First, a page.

What Makes a Rental Property Profitable?

Investors and financial advisors often recommend real estate as one of the best ways to make money. And it’s true that real estate investing is one of the most common ways for people to become self-made millionaires. With a rental property, you stand to make money on a monthly basis (as you collect more in rent than you pay in ongoing expenses), while simultaneously benefitting from long-term property appreciation.

However, investing in rental property isn’t a guarantee of profitability. In fact, many novice investors end up losing money on real estate deals and rental property management because they make rookie mistakes.

So what, exactly, makes a rental property profitable?

The Basics

The profitability of a rental property ultimately boils down to four variables:

·         Immediate costs. What did you pay for the property and what will it take to get the property in proper condition to rent?

·         Long-term costs. What will you pay for the property on an ongoing basis, including costs like mortgage payments, property taxes, insurance, and ongoing maintenance needs?

·         Rental income. How much money will you be able to generate in rental income? Don’t forget to calculate potential income loss from vacancies as well.

·         Sale price. What could you eventually sell this house for?

Working with a property management firm can help you better understand the influence and role of these variables – and select a property that’s optimized for all of them. But if you’re going it alone, you’ll need to dig into each variable in more depth to do your due diligence.

Key Factors for Rental Property Profitability

The variables listed above can be further analyzed and broken down. These are some of the most important factors dictating the ultimate profitability of a rental property:

·         Neighborhood rental demand. How much demand is there for rental property in this area? This can dictate your profitability model in multiple ways. For example, high demand usually means your vacancy rates will be lower and you’ll be able to charge more in rent – but it also tends to mean that competitive bidding will push purchase prices higher.

·         Purchase price. How much are you going to pay for the rental property? You might be able to find a great deal if the house is in a state of disrepair or if you personally know the person selling it. Otherwise, your purchase price will be mostly dictated by market forces.

·         Current condition. What state is the house in? Buying a fixer-upper and making repairs can be a great way to minimize your purchase price and customize the property to look and function how you want, but it can also be a money pit. If the house is in terrible shape, it could cost a fortune to get it in good condition.

·         Deterioration potential and upkeep costs. You might be able to get the house in livable shape for now, but what does the future hold? Older houses tend to deteriorate faster and have more maintenance and repair issues than newer properties. Accordingly, they carry higher long-term costs.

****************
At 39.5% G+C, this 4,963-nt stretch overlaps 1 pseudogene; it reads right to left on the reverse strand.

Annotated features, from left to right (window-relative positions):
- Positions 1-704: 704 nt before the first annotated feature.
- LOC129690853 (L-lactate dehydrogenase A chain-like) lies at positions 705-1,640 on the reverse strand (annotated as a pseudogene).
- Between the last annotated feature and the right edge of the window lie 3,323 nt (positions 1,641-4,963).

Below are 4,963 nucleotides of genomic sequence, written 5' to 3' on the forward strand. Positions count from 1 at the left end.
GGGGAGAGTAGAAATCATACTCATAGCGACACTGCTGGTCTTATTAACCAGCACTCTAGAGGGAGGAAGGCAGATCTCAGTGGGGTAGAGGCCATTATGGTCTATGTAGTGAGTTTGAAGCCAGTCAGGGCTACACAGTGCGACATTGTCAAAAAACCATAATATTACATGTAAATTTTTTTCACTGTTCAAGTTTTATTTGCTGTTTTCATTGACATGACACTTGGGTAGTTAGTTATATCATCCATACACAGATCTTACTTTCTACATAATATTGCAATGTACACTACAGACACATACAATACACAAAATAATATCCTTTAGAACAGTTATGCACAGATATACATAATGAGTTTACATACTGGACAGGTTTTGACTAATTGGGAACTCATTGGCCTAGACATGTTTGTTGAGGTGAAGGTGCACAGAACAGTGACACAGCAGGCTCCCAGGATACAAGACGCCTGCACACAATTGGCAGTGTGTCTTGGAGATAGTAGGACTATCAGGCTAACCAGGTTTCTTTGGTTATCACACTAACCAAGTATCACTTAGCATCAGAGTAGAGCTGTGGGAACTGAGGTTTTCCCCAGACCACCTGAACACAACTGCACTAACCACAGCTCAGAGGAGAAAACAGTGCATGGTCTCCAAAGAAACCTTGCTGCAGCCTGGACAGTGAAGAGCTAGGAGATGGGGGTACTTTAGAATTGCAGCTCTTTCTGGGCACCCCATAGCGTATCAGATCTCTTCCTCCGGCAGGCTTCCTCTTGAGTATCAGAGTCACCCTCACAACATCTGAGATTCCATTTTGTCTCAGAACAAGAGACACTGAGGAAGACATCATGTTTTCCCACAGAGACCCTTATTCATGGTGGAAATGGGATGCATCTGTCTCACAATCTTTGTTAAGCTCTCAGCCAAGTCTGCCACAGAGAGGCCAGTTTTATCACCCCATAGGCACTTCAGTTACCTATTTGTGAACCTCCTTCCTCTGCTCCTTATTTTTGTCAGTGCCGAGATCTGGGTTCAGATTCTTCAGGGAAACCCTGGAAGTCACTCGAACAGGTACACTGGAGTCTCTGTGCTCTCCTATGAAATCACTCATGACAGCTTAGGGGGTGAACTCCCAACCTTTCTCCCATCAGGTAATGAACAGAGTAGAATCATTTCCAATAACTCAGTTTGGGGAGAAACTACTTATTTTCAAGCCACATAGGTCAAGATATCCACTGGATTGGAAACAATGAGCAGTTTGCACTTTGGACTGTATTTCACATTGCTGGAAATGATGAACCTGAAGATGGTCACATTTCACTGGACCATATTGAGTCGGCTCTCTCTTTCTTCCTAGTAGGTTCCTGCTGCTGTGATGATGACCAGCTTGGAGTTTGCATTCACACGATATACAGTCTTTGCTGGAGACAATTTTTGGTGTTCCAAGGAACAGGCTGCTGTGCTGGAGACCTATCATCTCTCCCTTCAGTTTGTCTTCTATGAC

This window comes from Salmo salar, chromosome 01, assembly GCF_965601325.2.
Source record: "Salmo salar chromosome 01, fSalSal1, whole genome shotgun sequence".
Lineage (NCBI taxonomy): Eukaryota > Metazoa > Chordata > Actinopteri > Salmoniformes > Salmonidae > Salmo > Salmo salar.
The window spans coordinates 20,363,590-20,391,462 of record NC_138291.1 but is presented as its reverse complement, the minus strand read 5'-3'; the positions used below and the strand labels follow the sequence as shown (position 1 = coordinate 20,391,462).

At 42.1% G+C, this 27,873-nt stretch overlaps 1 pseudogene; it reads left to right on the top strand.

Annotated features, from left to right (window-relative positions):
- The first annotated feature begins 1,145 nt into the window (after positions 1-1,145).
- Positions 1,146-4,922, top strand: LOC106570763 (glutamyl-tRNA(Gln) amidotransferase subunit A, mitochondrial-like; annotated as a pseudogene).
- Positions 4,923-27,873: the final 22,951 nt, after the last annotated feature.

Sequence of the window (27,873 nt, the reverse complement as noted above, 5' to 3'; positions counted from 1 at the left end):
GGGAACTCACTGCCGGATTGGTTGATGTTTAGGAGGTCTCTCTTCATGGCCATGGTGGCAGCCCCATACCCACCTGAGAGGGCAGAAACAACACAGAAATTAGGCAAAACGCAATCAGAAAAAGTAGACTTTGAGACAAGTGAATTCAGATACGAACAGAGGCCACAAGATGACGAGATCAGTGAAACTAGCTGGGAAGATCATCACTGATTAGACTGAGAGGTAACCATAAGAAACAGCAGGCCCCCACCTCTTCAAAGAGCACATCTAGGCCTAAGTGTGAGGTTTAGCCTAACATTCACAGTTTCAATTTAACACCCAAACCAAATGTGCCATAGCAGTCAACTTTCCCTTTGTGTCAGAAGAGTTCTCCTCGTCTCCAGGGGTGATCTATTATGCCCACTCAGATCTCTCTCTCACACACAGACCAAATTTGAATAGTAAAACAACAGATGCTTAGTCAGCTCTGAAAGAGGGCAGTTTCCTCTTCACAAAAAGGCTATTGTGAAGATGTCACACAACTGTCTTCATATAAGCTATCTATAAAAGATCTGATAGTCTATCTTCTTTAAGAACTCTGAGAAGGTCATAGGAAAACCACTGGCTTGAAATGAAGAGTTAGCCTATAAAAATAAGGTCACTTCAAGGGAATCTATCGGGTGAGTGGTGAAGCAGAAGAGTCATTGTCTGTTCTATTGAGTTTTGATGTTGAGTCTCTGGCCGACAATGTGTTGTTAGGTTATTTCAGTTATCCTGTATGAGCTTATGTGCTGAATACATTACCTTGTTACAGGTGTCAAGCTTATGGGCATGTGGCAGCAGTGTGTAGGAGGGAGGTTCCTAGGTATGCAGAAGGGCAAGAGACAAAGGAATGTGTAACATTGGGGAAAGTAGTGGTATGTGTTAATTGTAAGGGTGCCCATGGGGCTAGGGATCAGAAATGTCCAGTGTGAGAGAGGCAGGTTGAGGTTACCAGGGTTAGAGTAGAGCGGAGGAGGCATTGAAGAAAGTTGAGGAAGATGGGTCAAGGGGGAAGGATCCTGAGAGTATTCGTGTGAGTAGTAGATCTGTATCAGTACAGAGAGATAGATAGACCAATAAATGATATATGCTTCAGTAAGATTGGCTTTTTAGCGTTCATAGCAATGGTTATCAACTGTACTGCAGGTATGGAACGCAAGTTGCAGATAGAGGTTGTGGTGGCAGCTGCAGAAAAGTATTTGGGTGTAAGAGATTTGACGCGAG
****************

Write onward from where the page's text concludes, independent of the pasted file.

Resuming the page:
·         Neighborhood trajectory. This neighborhood may be in high demand at the present, but what does the future hold? Neighborhoods on a growth trajectory, with more jobs, new amenities, and renewed public interest tend to have higher rates of property appreciation over time.

·         Tenant quality and consistency. What type of tenants will you be able to attract with this property? Ideally, you’ll find people with decent credit scores, a reliable income, and long-term interests in staying in the neighborhood. It’s hard to predict this when searching for and buying a rental property, so you’ll need to double down on your tenant screening to turn this variable in your favor.

·         Competitive properties. What are the other properties in this area like? Is the neighborhood more populated with renters or owners? What’s the average price of rent? How do the other landlords and property managers in the area operate? The competition can significantly influence your potential success.

·         Ongoing management and care. How well do you plan on taking care of the property? If you invest in maintenance proactively and preventatively, and if you’re willing to make necessary upgrades over time, your property will more reliably appreciate in value.

·         Length of holding. How long do you intend to hold this property? Some rental properties only start to become profitable after several years of growth; they aren’t get-rich-quick schemes. Do you have the investing time horizon to support this?

As you can see, the question of profitability for a rental property isn’t a simple or straightforward one to answer. To fully understand the situation, and maximize your potential profitability, you’ll need to do exhaustive research and analysis before making any real estate investment decision.

What Makes a Rental Property Profitable? was last updated October 21st, 2021 by Alex Sanders